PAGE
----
Feature Stories

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Argonne National Laboratory researcher Gang Cheng conducts an experiment to detect moisture in battery electrolytes at its existing battery testing labs. Moisture is detrimental to the performance and longevity of battery cells. Photo by Wes Agresta.
Funding to push battery technology from Argonne Laboratory to marketplace

Argonne was awarded $8.8 million in ARRA funding to construct three battery research and development facilities: a Battery Prototype Cell Fabrication Facility, a Materials Production Scale-Up Facility and a Post-Test Analysis Facility.

January 19, 2010
An elevation plot of the highest energy neutron flux distributions from an axial slice of the reactor is shown superimposed over the same slice of the underlying geometry. This figure shows the rapid spatial variation in the high energy neutron distribution between within each plate along with the more slowly varying, global distribution. The figure is significant since UNIC allows researchers to capture both of these effects simultaneously.
Using supercomputers to explore nuclear energy

A team of nuclear engineers and computer scientists at Argonne National Laboratory are developing the neutron transport code UNIC, which enables researchers for the first time to obtain a highly detailed description of a nuclear reactor core.

January 21, 2010
Argonne scientists discover novel materials approach to fighting cancer

Brain cancer is notoriously difficult to treat with standard cancer-fighting methods, so scientists have been looking outside standard medicine and into nanomaterials as a treatment alternative.

February 8, 2010
Argonne researchers are experimenting to improve solar cells to harness more of the sun's energy.
Argonne launches unique research initiative to realize solar energy’s full potential

Dozens of researchers at Argonne National Laboratory are exploring new solar technologies as part of its Alternative Energy & Efficiency Initiative.

February 22, 2010
Venus flytraps are selective in their prey—just as a new chemical material from Argonne and Northwestern selectively picks up radioactive cesium ions from contaminated water. (Photo Credit: Jeremy Hiebert. / CC BY-NC 2.0)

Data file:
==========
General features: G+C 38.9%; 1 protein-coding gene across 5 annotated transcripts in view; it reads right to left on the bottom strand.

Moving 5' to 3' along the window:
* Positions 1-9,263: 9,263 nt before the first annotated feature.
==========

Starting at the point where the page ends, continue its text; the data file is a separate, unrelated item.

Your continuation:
New material traps radioactive ions using "Venus flytrap" method

Mercouri Kanatzidis, a scientist at Argonne National Laboratory, and Nan Ding, a chemist at Northwestern University, have crafted a sulfide framework that can trap radioactive cesium ions. This mechanism has the potential to help speed clean-up at power plants and contaminated sites.

February 25, 2010
Elizabeth Mader, a Director’s postdoctoral fellow, aligns a diffuse reflectance infrared Fourier transform spectrometer to record the infrared spectrum of molecules absorbed on catalyst surfaces at Argonne’s Chemical Sciences and Engineering Division.
Argonne named a 'Best Place' to work for postdocs in 2010

Argonne National Laboratory is one of the best places in the country for postdocs to work, according to a survey released today by the life sciences magazine, The Scientist.

February 25, 2010
Researchers Guldem Kartal (left) and Alyssa Skulborstad operate Argonne’s pilot-scale ultrafast boriding reactor.
Scaling up Argonne’s ultrafast boriding process

Argonne researchers, in collaboration with the Istanbul Technical University and Bodycote, developed a transformational technology called ultrafast boriding.

March 1, 2010
Argonne scientists Ken Kemner (right) and Ed O’Loughlin work to better understand exactly how bacteria chemically changes uranium.
Argonne scientists seek natural remediation for uranium-rich sites

While most of us are focused on life above ground, scientists at Argonne National Laboratory are trying to understand the drama unfolding beneath our feet. Their work centers on the more than billions of tons of bacteria living within the Earth’s subsurface, below the root zone, and how they change the chemical composition of the rocks and minerals they touch, including uranium. The result could prove useful in a surprising way.

March 18, 2010
Today manufacturers are meeting to agree on a standard plug for the home hub, cars and appliances. But it turns out that American manufacturers already agreed on a standardized electric vehicle plug—in 1913! In the early days of cars, electric vehicles seemed a likely competitor for gasoline-powered engines and 30,000 were on the road; thus, the plug seen here—complete with wooden handle.
Argonne helps the grid get smart

A multidisciplinary mix of scientists from Argonne National Laboratory is working to help develop a "smart grid" that will not only adapt in real-time to handle larger electricity loads, but also operate more cheaply and efficiently than the existing grid.

March 25, 2010
Modeling nickel fractures and next-generation reactors

A multidisciplinary team of physicists, chemists, materials scientists and computer scientists from Argonne, the University of Southern California, Harvard University, Pennsylvania State University, and California State University at Northridge simulated the introduction of small amounts of sulfur into the boundaries between the nickel grains to investigate a material property known as “embrittlement.”

June 1, 2010